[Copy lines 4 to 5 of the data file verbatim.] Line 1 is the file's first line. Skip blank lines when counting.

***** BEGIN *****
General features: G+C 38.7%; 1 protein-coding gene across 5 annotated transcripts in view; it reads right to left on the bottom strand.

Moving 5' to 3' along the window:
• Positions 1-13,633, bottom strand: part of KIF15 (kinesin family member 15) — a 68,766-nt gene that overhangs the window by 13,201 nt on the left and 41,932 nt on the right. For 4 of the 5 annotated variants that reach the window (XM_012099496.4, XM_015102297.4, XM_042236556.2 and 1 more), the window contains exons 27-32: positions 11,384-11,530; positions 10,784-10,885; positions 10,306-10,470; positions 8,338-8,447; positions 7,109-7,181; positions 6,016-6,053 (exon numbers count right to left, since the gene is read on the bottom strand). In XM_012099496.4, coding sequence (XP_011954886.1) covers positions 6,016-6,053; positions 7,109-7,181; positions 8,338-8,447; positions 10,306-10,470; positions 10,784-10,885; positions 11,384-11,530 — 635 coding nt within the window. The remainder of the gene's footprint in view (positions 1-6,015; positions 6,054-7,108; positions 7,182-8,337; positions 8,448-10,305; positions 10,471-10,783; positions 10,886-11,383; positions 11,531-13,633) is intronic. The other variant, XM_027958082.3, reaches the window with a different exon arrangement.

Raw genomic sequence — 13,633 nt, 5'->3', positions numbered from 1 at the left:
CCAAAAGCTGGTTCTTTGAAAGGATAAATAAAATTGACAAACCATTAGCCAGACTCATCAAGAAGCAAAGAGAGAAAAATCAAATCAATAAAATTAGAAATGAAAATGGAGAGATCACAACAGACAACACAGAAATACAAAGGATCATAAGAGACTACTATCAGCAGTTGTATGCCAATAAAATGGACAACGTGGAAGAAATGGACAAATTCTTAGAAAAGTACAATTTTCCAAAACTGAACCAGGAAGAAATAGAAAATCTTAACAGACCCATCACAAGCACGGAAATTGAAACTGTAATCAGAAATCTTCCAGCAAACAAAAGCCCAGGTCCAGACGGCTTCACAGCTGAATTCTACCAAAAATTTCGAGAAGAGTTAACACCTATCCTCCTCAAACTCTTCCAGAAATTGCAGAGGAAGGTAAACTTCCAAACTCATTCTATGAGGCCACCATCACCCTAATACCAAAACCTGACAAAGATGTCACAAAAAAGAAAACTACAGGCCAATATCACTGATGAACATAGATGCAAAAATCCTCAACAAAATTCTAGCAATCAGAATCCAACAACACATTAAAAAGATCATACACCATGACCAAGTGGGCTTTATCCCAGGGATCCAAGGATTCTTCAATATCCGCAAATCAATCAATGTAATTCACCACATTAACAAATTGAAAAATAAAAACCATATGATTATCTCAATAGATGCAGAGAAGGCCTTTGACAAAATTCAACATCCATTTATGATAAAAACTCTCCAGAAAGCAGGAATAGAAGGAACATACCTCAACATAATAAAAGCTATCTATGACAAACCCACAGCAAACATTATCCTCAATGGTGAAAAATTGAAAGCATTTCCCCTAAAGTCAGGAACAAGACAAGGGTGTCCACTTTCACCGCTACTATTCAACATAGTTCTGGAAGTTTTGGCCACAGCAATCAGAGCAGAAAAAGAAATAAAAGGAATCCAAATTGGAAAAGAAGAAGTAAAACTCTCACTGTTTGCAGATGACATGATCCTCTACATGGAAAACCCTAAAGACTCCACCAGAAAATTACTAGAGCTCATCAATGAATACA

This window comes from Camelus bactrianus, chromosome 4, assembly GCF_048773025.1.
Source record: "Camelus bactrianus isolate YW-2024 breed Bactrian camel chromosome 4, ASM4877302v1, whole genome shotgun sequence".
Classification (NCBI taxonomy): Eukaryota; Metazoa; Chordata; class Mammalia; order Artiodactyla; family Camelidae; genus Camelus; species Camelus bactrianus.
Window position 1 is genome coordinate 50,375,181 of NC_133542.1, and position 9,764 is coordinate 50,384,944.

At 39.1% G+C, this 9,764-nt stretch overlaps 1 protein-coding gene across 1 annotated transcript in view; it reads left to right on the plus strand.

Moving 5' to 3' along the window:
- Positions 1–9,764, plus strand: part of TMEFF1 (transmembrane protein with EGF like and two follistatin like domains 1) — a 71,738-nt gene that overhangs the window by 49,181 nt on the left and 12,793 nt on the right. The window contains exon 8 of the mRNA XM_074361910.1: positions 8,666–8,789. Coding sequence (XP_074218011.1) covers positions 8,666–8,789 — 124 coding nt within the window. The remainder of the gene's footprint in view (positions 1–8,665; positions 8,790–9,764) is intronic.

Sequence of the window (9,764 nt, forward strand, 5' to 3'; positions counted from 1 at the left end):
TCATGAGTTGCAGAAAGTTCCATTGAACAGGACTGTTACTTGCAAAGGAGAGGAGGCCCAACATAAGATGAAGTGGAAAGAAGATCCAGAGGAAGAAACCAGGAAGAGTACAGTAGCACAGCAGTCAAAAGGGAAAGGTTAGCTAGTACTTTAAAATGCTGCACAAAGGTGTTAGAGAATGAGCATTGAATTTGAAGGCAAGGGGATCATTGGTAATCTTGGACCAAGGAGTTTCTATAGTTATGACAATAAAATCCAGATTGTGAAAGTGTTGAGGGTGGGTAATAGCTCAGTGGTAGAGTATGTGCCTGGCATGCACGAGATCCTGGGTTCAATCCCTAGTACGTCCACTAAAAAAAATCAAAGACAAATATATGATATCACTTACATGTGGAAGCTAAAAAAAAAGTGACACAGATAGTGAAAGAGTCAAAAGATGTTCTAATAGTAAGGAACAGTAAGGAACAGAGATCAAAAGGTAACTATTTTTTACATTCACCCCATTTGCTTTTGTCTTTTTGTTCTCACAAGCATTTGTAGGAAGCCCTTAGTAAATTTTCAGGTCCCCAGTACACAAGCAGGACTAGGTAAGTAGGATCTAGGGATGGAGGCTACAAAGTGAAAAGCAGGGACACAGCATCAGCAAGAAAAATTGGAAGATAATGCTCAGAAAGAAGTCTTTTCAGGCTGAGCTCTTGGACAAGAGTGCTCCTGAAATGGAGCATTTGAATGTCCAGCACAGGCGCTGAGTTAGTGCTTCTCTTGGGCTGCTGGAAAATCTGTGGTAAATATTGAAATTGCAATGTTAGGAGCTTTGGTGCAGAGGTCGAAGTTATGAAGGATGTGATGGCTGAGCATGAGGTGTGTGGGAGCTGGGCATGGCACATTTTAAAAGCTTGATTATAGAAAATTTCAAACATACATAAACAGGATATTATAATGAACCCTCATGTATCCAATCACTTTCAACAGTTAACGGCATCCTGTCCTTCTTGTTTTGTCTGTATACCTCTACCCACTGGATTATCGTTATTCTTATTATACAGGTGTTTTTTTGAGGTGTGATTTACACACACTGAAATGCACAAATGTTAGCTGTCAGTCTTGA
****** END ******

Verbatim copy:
Raw genomic sequence — 13,633 nt, 5'->3', positions numbered from 1 at the left:
CCAAAAGCTGGTTCTTTGAAAGGATAAATAAAATTGACAAACCATTAGCCAGACTCATCAAGAAGCAAAGAGAGAAAAATCAAATCAATAAAATTAGAAATGAAAATGGAGAGATCACAACAGACAACACAGAAATACAAAGGATCATAAGAGACTACTATCAGCAGTTGTATGCCAATAAAATGGACAACGTGGAAGAAATGGACAAATTCTTAGAAAAGTACAATTTTCCAAAACTGAACCAGGAAGAAATAGAAAATCTTAACAGACCCATCACAAGCACGGAAATTGAAACTGTAATCAGAAATCTTCCAGCAAACAAAAGCCCAGGTCCAGACGGCTTCACAGCTGAATTCTACCAAAAATTTCGAGAAGAGTTAACACCTATCCTCCTCAAACTCTTCCAGAAATTGCAGAGGAAGGTAAACTTCCAAACTCATTCTATGAGGCCACCATCACCCTAATACCAAAACCTGACAAAGATGTCACAAAAAAGAAAACTACAGGCCAATATCACTGATGAACATAGATGCAAAAATCCTCAACAAAATTCTAGCAATCAGAATCCAACAACACATTAAAAAGATCATACACCATGACCAAGTGGGCTTTATCCCAGGGATCCAAGGATTCTTCAATATCCGCAAATCAATCAATGTAATTCACCACATTAACAAATTGAAAAATAAAAACCATATGATTATCTCAATAGATGCAGAGAAGGCCTTTGACAAAATTCAACATCCATTTATGATAAAAACTCTCCAGAAAGCAGGAATAGAAGGAACATACCTCAACATAATAAAAGCTATCTATGACAAACCCACAGCAAACATTATCCTCAATGGTGAAAAATTGAAAGCATTTCCCCTAAAGTCAGGAACAAGACAAGGGTGTCCACTTTCACCGCTACTATTCAACATAGTTCTGGAAGTTTTGGCCACAGCAATCAGAGCAGAAAAAGAAATAAAAGGAATCCAAATTGGAAAAGAAGAAGTAAAACTCTCACTGTTTGCAGATGACATGATCCTCTACATGGAAAACCCTAAAGACTCCACCAGAAAATTACTAGAGCTCATCAATGAATACA